Alumnus INSPIRES his students to consider college


Tyler Henry with middle school students

When GGC alumnus Tyler Henry, 24, brought a group of middle school students to GGC for a tour this past spring, his bus encountered unexpected detours due to building construction. But with a bit of creative maneuvering, Henry continued the tour via the “scenic route.”

It’s not surprising that the 2012 GGC graduate is resourceful. His participation in GGC’s education program granted him not only valuable in-class lessons, but also extensive field experience through GGC’s partnership with Gwinnett County Public Schools (GCPS).

“I’ve never had a moment where I felt unprepared,” said Henry, who is certified to teach multiple subjects like language arts, math, science and now, college tour guide extraordinaire. Now a special education teacher at Sweetwater Middle School in Lawrenceville, Henry employs his critical-thinking skills and brings to bear creative solutions on a daily basis.

One of those solutions was conducting an online crowd-funding appeal to raise money for 40 special education students, grades six through eight, to tour GGC.

Educators like Henry assist special education students with reading comprehension, cognitive processing or behavior disorders. While some might not think higher education is possible for such students, Henry is certain that college is not beyond their reach within an environment where they can find learning support dedicated to helping them succeed – an environment like that provided by GGC.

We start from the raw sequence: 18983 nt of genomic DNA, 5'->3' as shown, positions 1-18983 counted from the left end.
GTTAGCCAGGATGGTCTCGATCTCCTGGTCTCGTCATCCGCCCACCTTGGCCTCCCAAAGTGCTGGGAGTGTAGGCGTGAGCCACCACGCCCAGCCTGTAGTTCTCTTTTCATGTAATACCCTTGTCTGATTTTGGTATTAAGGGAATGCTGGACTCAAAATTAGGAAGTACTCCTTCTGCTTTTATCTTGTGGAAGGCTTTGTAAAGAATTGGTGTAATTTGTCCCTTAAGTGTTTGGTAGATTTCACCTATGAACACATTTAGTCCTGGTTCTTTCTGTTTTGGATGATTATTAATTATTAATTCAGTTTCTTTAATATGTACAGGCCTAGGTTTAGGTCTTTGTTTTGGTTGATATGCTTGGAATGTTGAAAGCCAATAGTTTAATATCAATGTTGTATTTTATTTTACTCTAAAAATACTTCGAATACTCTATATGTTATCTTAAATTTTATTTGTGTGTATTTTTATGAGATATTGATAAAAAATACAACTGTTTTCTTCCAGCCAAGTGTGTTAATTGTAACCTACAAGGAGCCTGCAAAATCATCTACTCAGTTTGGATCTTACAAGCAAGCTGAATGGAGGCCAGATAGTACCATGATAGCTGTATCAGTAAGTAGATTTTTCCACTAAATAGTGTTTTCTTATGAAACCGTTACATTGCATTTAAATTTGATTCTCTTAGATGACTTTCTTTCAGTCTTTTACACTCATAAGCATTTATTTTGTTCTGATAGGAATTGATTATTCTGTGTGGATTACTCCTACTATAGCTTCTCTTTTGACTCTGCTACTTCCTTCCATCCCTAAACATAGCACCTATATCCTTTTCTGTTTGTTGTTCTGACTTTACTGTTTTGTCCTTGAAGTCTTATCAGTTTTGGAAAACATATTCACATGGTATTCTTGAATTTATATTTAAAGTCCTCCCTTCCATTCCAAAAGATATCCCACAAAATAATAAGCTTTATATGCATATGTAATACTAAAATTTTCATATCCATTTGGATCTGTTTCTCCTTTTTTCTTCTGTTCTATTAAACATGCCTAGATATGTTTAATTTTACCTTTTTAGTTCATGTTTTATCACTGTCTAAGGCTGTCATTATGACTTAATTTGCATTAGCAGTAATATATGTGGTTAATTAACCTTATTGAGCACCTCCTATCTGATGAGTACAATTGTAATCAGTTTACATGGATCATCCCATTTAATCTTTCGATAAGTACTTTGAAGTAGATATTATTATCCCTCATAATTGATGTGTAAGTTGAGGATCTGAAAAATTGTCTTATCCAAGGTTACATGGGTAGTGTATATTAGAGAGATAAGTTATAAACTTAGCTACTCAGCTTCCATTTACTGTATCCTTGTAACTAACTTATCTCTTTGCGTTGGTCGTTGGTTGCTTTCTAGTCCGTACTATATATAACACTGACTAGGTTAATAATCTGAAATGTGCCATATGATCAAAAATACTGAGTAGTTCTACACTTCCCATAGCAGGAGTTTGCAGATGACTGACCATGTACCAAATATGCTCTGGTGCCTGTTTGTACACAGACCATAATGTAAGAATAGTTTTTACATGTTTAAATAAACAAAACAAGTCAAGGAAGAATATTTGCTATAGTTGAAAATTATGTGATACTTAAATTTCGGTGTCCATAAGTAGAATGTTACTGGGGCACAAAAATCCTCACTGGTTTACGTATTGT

The college tour provided an opportunity for the students to dream and think about college as a real possibility.

Henry said his favorite part of the tour was, “watching their jaws drop,” when the students walked into classrooms outfitted with the latest technology or saw the library’s three stories of resources and private study rooms.
The visiting students were fascinated by the prospect of choosing their own class times, selecting teachers, enjoying the all-you-can-eat options in the Student Center dining hall and living in the residence halls.

“After a week, they were still going on about it,” said Henry. “They want to do whatever they need to attend GGC.” First, these future Grizzlies must graduate from high school, another purposeful reason for Henry’s tour. With college now a realistic possibility in their minds, they have incentive to finish high school.

“I really wanted to do something meaningful, so I can come home every day and say a kid is different because of something I did,” Henry said of his decision to become a teacher.

Clearly, Henry is well on his way toward achieving his goal.

Article written by